“14 The LORD God said to the serpent, “Because you have done this, cursed are you above all livestock and above all beasts of the field; on your belly you shall go, and dust you shall eat all the days of your life. 15 I will put enmity between you and the woman, and between your offspring and her offspring; he shall bruise your head, and you shall bruise his heel.” Gen. 3:14-15 esv
MANTON MONDAY (from the writings of Puritan Thomas Manton)
These words are a part of the gospel preached in paradise, or the first promise of grace and life made to mankind, now fallen and dead in sin. As God was cursing the serpent, He draws out this comfort to our first parents, who were confounded with the sense of sin and their defection from God. Satan’s condemnation is our salvation. He did the first mischief, therefore the crushing of his head gives hope of our deliverance out of that state of misery into which he has plunged us.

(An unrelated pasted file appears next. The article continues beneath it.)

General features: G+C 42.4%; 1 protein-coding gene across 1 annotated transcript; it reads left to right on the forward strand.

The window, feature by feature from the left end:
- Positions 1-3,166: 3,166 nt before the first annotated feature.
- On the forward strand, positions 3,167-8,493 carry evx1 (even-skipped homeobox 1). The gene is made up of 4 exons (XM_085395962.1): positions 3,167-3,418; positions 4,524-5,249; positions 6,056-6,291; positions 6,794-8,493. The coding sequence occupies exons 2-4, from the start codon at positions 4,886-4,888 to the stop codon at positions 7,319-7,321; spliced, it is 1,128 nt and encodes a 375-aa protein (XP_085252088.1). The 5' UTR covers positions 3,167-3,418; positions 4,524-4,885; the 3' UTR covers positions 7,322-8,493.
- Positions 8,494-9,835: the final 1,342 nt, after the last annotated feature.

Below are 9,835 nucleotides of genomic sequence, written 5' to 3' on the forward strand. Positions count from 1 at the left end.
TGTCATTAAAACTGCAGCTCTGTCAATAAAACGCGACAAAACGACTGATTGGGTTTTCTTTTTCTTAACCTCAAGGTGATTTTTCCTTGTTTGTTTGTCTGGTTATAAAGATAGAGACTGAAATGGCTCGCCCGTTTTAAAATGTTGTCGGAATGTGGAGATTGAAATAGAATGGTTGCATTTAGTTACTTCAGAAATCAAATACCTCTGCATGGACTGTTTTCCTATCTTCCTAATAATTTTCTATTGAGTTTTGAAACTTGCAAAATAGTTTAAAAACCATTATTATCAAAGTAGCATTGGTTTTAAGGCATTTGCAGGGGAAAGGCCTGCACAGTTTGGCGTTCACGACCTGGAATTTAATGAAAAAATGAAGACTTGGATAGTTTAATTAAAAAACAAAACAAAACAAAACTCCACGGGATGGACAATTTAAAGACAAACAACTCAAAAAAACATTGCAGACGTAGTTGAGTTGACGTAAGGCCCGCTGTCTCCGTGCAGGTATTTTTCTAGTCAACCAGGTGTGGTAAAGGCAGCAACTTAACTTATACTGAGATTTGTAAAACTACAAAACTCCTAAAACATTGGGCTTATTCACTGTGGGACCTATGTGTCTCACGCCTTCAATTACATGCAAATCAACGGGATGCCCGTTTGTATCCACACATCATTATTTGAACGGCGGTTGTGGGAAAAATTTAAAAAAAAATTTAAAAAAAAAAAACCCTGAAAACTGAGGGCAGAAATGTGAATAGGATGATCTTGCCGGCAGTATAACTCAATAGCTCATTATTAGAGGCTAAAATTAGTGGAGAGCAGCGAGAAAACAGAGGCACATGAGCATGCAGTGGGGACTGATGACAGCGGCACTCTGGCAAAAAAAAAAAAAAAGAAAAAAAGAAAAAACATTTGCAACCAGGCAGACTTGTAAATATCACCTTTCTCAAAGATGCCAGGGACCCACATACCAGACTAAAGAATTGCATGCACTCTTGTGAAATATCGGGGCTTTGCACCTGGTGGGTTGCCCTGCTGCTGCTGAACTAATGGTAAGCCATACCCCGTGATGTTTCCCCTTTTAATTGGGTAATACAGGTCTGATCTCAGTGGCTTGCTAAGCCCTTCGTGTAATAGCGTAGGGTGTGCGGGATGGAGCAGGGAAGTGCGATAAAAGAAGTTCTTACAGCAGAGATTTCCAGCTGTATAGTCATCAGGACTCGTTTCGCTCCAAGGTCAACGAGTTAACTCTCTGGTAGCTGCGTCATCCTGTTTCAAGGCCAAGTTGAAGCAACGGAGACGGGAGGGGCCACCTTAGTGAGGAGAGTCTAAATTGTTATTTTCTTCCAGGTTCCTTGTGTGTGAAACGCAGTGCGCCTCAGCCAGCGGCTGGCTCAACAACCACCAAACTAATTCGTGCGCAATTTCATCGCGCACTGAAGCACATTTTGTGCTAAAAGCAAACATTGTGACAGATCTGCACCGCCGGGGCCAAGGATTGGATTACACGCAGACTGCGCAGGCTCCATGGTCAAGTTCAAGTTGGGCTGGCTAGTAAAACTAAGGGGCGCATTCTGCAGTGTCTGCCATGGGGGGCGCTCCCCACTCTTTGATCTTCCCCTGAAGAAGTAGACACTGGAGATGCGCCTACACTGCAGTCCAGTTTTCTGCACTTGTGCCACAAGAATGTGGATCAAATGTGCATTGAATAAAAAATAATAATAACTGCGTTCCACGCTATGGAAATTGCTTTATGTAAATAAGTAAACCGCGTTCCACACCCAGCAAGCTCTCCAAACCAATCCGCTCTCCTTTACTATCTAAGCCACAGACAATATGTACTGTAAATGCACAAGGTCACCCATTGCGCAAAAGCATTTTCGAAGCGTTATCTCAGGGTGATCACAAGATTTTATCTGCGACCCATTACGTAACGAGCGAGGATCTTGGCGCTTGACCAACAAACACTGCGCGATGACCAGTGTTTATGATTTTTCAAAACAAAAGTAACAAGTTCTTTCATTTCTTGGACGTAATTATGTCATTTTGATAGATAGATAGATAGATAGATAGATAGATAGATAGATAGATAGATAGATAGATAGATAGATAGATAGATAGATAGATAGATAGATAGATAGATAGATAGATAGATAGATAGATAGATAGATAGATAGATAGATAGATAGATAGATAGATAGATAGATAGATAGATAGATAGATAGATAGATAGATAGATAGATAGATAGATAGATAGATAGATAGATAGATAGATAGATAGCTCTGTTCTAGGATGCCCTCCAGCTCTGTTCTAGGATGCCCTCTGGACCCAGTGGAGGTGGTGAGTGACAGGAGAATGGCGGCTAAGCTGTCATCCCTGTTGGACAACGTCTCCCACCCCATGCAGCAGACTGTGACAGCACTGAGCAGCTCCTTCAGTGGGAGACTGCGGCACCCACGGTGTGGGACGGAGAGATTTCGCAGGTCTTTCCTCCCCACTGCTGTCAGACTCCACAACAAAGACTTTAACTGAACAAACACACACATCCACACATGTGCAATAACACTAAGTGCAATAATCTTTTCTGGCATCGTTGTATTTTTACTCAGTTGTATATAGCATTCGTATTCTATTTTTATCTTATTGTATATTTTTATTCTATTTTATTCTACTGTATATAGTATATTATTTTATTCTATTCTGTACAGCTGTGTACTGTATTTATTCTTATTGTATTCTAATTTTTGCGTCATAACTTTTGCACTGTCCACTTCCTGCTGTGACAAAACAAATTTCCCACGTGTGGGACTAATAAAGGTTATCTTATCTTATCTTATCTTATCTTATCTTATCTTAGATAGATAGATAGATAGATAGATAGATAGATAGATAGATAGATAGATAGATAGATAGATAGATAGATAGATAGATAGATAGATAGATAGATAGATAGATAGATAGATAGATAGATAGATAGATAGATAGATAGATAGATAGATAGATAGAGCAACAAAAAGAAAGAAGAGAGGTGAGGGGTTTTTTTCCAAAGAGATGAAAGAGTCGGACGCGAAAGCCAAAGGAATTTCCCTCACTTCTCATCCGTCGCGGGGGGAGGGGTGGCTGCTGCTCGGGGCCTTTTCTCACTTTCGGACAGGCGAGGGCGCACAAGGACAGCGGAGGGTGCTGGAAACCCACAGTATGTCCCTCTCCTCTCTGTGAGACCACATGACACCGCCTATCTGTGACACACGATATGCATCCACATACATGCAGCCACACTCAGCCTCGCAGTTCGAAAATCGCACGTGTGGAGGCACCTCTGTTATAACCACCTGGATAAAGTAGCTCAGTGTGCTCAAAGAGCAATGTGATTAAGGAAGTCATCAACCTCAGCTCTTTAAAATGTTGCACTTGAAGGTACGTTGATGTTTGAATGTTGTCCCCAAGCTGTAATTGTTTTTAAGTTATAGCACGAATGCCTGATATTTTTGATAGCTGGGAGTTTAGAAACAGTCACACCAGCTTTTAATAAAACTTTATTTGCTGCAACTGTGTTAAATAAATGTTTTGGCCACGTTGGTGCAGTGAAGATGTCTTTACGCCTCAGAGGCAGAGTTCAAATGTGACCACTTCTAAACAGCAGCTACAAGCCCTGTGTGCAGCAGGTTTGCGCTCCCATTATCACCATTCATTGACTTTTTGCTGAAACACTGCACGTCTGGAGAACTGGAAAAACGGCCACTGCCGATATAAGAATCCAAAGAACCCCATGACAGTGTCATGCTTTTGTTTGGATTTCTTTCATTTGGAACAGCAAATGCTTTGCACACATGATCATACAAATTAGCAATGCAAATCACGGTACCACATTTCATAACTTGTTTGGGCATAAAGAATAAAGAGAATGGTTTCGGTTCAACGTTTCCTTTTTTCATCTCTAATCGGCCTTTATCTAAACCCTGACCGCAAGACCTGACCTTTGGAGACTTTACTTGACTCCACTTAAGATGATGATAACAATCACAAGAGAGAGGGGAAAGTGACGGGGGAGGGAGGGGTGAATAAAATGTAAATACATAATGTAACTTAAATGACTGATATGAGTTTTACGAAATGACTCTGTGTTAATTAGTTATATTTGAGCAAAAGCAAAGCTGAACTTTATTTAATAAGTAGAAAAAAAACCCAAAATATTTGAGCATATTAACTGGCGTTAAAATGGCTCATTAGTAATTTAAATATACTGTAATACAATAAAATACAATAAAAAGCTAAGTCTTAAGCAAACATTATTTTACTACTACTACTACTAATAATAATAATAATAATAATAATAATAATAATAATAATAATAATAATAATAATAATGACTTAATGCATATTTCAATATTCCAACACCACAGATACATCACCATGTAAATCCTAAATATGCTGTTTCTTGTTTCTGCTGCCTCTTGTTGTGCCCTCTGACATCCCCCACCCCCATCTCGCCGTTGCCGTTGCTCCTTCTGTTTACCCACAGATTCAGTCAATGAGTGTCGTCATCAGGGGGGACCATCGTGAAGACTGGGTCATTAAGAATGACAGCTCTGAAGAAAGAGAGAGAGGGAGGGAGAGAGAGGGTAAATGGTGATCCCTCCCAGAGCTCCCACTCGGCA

The words are dark in comparison of the larger explications of the grace of God by Jesus Christ which were after delivered to the church. Who would look for a great tree in a little seed? Yet the seminal virtue does afterward diffuse and dilate itself into all those stately and lofty branches in which the fowls of the air do take up their lodging and shelter. So do these few words contain all the articles and mysteries of the christian faith, which are the fountains of our solid peace and consolation. In the seed of the woman is contained all the doctrine concerning the incarnation of the Son of God; in the bruising of his heal, his death and sufferings; in the crushing of the serpent’s head, His glorious victory and conquest. As obscure as these words are, an eagle-eyed and discerning faith could pick a great deal of comfort out of them. The antediluvian fathers, so famous throughout all ages for their faith and confidence in God, had no other gospel to live upon. Abel, who offered a better sacrifice than Cain, Enoch, who walked with God, Noah, who prepared the ark, did all that they did in the strength and upon the encouragement of this promise. [WORKS of Thomas Manton, XVII.241]